In determining the appropriate sentence to be imposed on a person who has been convicted of a criminal offense, our legislature has directed courts to consider the following aggravating and mitigating circumstances.
- The nature and circumstance of the offense and the role of the defendant including whether or not the offense was committed in an especially heinous cruel or depraved manner.
- The gravity and seriousness of harm inflicted on the victim, including whether or not the defendant should have known that the victim was particularly vulnerable because of age, youth, or lack of physical or mental power of resistance.
- The risk that defendant will commit another offense.
- The fact that the conduct breached public trust.
- The likelihood that the defendant is involved in organized criminal activity.
- The extent and nature of the defendant’s prior criminal record.
- Whether the offense was committed for pecuniary gain.
- Whether the defendant committed the offense against a police or law enforcement officer.
- The need to deter the defendant and others from violating the law.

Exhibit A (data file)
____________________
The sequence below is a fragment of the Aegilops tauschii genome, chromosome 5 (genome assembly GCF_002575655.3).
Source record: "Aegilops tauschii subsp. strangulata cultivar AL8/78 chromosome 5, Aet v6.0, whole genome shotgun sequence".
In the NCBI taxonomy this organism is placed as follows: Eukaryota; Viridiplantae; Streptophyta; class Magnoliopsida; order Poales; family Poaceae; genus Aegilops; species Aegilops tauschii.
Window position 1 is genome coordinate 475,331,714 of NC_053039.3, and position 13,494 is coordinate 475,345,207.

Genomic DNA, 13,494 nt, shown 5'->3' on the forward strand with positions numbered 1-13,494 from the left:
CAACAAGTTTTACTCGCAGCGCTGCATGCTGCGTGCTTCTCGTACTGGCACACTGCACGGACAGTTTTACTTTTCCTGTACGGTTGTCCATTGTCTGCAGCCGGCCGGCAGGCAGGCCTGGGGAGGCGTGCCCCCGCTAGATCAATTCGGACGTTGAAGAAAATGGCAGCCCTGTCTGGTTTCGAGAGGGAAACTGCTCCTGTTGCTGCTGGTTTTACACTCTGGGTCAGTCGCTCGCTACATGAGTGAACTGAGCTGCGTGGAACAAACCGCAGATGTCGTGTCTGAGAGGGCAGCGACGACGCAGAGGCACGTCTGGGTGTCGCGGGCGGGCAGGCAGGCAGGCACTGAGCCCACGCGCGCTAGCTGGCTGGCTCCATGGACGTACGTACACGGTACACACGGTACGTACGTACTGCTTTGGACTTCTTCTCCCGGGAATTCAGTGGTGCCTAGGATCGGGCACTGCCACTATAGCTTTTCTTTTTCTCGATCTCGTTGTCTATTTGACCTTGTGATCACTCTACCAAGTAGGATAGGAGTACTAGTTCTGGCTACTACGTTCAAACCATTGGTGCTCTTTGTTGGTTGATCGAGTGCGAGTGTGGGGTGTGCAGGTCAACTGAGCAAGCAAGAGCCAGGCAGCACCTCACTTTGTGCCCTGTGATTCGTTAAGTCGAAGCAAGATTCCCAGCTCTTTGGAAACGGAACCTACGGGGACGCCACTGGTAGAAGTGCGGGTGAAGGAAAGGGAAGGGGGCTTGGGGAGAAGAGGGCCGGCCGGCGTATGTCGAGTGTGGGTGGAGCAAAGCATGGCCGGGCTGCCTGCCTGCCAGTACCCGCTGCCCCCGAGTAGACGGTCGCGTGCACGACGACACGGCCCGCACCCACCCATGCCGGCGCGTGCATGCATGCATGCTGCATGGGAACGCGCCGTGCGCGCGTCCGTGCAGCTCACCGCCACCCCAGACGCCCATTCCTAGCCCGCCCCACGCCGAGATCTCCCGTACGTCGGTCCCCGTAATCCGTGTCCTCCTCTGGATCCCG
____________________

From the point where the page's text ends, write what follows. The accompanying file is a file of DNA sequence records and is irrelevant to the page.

- The fact that the conduct involved fraudulent or deceptive practices committed against the government of the State of New Jersey.
- Whether the imposition of a fine or other penalty would be seen as simply the cost of doing business.
- Whether the defendant committed the offense against a person who was sixty years of age or older, or disabled.
- Whether the defendant was in possession of a stolen motor vehicle at the time of committing the crime charged.
- The defendant’s conduct neither caused nor threatened serious harm.
- The defendant did not contemplate that his conduct would cause or threaten serious harm.
- The defendant acted under a strong provocation.
- There were substantial grounds tending to excuse or justify the defendant’s conduct.
- The victim facilitated the commission of the crime.
- The defendant has compensated or will compensate the victim for his or her loss and will participate in a program of community service.
- The defendant has no history of prior delinquency or criminal activity, or has led a law-abiding life for a substantial period of time.
- The defendant’s conduct was the result of circumstances unlikely to recur.
- The character and attitude of the defendant indicate that he is unlikely to commit another offense.
- The defendant is particularly likely to respond affirmatively to probation.
- Imprisonment of the defendant would entail an excessive hardship to himself or his dependents.
- The defendant is willing to cooperate with law enforcement authorities.
- The conduct of a youthful defendant was substantially influenced by another person more mature than him.